The Identicals by Elin Hilderbrand | A book review
The Identicals is one of the many books I’ve read this fall. Though it has been a while since I read it, I thought it would be a great book to review.
Here the Goodreads-summery:
Nantucket is only two and a half hours away from Martha’s Vineyard by ferry. But the two islands might as well be worlds apart for a set of identical twin sisters who have been at odds for years. When a family crisis forces them to band together — or at least appear to — the twins slowly come to realize that the special bond that they share is more important than the sibling rivalry that’s driven them apart for the better part of their lives.
Some books are meant to be read in Summer on the beach. I’ve read that most of Elin Hilderbrand’s books are like that. Though I didn’t read the Identicals on the beach, I did get a lot of Summer vibes. It probably has something to do with it being set on an island (two actually).
The Identicals is a great story about two sisters, twins. They grew apart when their parents split up and each parent took a sister. I mean, if that doesn’t scream ‘that’s so wrong’ I don’t know what is.
Of course this leads to resentment and a lot of distance. When the family crisis as mentioned above happens and they are forced to meet and somehow work together on something, it brings up a lot of the past. But there is also a lot happening in the present. There is no doubt that the story line is everything but boring.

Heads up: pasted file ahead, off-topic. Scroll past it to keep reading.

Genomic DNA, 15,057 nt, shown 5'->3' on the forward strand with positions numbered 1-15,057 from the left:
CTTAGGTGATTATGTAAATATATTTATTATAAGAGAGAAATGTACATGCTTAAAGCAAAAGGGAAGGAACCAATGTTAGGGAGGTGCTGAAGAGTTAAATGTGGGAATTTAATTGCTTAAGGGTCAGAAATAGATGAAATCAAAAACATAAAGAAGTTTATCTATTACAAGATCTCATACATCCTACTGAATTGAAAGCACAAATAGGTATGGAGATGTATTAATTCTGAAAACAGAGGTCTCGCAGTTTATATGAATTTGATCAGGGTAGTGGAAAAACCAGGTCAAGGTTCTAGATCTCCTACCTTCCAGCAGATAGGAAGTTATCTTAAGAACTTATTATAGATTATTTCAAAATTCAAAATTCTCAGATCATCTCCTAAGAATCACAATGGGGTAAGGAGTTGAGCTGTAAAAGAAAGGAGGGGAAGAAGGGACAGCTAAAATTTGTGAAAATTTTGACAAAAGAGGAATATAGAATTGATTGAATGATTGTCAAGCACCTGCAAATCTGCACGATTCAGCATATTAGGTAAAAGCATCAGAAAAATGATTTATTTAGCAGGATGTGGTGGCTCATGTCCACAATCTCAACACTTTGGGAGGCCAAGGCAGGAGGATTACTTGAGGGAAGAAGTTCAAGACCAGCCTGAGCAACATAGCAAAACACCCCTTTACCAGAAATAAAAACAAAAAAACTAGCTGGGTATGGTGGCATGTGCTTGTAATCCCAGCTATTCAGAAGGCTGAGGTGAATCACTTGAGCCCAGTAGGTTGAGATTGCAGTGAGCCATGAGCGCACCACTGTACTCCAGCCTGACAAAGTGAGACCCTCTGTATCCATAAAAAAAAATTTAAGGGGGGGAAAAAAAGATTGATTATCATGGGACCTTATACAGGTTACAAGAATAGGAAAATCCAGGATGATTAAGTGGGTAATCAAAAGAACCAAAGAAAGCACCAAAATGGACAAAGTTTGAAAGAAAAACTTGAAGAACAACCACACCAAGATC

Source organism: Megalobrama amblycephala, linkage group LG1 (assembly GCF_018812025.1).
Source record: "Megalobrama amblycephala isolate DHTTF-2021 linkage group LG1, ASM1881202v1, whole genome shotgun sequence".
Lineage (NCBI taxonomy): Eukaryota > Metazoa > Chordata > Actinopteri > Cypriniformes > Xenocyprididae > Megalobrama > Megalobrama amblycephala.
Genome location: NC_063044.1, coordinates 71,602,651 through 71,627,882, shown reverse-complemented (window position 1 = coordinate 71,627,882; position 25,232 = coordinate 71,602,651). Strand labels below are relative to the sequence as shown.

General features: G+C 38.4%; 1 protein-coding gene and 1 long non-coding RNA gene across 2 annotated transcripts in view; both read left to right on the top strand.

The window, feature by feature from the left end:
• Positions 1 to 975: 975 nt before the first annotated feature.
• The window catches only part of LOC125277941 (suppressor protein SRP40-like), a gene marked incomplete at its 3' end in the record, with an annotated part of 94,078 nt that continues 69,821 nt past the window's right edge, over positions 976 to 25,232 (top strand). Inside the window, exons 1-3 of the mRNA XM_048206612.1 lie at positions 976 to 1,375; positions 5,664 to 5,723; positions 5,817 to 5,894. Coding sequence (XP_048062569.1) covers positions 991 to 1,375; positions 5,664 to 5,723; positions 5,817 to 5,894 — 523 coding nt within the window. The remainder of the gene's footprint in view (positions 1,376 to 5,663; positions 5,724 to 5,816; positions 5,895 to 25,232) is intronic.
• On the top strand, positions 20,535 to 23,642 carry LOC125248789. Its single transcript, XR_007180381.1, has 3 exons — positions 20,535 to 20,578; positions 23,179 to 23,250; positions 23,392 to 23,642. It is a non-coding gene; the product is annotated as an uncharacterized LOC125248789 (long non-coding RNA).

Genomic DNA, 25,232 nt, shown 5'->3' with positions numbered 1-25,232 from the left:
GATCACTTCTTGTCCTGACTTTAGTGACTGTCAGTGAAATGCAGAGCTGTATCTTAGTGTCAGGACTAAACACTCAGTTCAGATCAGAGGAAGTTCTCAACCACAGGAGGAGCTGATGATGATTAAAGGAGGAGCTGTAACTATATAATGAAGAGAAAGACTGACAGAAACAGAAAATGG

The narrator switches almost each chapter. This makes it easy to understand each character and their wants and needs. I really liked the twins, even if they were different like night and day at the beginning. Each parent took a twin when they split up, and you really see how their upbringing differs and makes them different people.
The twins were the main characters of course, but I think there is a lot and enough variety in other characters too.
This was the first book I read by Elin Hilderbrand and I’ve already added some more. The style is very easy to read. And it’s true what they say, she writes perfect beach reads that are not too cliché and sappy (at least this one wasn’t).
The only thing that was kind of a negative point for me is that the narrator switched almost every chapter. It would’ve been fine if it was just between the two sisters – and most of the time it was – but sometimes the narrator would be one of the minor characters and that was unnecessary.
All in all, I would totally recommend this book. If you like family stories, island life and drama, this is the book for you!
Have you read a book by Elin Hilderbrand? Do you recommend it?